Product Exclusion: The Big Reason Behind The Delay of LEED 2012
By now, you have probably heard that the USGBC has decided to delay implementation of its previously named “LEED 2012″ rating system. What you might not know is exactly why this is happening. Rest assured that the decision was not made willy nilly – LEED 2012 had many industrial groups running for the hills.
I have spent the past few weeks reading a number of articles on the backlash. LEED 2012 was intended to create a seismic shift; it was not a mere update. A strict focus on reduction of chemicals, created mass panic that a large number of material providers’ products would essentially be banned from green projects – meaning most local, state and federal projects.
Want the specifics? LEED 2012 embodies a staunch stance against use of chemicals on building sites and in building enclosures. Despite the fact that foam installation, newer plastic piping and synthetic roofing membranes help buildings become more efficient, they might be Twenty trade groups representing plastics, synthetic and chemical material groups have lobbied to force the General Services Administration (GSA) to ditch a proposal to move to a green building standard that was penned by the USGBC and modeled closely after the newly-prioritized principals in LEED 2012. The lean on the GSA was a significant problem for the USGBC – the GSA is their largest customer.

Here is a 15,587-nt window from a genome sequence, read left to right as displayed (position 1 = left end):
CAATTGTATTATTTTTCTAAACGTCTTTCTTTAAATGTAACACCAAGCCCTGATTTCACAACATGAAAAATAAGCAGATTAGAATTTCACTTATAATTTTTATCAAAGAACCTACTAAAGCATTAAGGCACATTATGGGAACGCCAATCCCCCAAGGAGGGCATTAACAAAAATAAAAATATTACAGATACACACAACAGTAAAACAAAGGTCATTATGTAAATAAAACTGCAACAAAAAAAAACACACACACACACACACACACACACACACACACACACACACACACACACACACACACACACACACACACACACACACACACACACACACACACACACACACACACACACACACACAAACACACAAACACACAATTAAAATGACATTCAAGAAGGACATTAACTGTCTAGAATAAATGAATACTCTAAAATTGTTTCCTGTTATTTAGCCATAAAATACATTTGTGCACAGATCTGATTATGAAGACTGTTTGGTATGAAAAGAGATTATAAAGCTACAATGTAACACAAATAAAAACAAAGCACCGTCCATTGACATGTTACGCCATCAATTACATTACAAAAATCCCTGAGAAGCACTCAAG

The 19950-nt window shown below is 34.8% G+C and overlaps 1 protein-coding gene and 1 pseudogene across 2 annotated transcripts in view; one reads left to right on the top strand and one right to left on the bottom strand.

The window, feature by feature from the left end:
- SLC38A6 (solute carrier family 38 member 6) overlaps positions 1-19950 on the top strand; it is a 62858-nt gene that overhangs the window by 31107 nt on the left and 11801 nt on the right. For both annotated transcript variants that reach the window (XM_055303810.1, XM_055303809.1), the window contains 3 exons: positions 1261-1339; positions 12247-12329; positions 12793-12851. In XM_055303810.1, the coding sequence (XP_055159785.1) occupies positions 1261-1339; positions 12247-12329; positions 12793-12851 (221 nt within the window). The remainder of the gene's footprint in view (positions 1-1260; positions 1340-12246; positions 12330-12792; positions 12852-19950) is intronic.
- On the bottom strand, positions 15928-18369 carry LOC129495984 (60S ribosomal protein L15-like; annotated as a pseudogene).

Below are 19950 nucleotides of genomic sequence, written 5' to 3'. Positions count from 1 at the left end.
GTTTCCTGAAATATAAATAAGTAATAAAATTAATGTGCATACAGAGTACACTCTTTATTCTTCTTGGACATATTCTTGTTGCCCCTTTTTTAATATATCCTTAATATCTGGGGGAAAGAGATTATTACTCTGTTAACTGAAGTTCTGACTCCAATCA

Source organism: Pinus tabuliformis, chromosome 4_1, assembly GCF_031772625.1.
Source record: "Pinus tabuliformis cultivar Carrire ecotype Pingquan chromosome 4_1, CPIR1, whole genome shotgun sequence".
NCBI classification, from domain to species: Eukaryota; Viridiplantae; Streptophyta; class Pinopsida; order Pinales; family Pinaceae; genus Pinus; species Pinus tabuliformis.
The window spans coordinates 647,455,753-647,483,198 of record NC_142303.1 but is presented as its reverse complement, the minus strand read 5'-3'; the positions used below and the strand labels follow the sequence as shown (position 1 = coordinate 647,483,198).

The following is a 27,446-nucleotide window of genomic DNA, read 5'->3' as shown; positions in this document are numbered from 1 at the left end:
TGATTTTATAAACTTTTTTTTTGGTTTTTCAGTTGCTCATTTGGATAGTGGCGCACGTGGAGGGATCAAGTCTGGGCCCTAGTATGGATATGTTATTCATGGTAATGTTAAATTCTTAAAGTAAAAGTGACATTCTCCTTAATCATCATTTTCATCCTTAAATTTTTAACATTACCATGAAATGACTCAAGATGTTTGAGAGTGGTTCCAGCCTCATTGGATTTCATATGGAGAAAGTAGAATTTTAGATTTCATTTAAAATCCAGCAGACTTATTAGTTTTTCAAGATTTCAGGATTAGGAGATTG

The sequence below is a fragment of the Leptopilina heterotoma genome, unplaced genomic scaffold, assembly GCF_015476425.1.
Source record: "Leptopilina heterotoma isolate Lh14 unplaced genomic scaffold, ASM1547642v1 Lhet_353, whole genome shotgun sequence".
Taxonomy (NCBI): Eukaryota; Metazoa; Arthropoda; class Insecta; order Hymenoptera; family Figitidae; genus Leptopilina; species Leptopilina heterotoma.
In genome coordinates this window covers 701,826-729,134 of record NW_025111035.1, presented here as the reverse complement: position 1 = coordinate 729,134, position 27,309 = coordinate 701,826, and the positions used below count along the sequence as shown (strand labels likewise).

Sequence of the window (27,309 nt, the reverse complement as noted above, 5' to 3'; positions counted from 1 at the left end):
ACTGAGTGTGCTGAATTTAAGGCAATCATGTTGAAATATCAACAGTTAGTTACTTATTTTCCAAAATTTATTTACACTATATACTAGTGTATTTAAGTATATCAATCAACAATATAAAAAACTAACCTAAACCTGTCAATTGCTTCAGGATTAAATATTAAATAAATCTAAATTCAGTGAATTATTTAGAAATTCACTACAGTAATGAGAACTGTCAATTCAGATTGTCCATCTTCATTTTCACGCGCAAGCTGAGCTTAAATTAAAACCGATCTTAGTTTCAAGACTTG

Want the numbers? The USGBC received over 22,000 responses objecting to the implementation of LEED 2012. Wow. In response, the USGBC pushed back the vote to approve LEED 2012 until 2013 – effectively requiring a rename to LEED v4.
If you have yet to see the Landrieu-Vitter letter (penned by the Louisiana Senators with the same names), you can check it out by following this link. 18 total Senators wrote to the GSA demanding that they reconsider implementation of the USGBC’s proposed new building standard. The letter outlines the Senators’ displeasure with the new standard, calling it “arbitrary” and stating that the USGBC has provided ”no evidence that avoiding existing materials will result in improved energy efficiency.” Most importantly, the letter outlines the perception that thousands of jobs might be lost.
If you were wondering “why the delay?” – I hope that this points you in the right direction. For the USGBC, it is back to the drawing board to calm the fears of lawmakers. Unfortunately for them that means first appeasing the producers who stand to lose the most.
Sustainable Cities Collective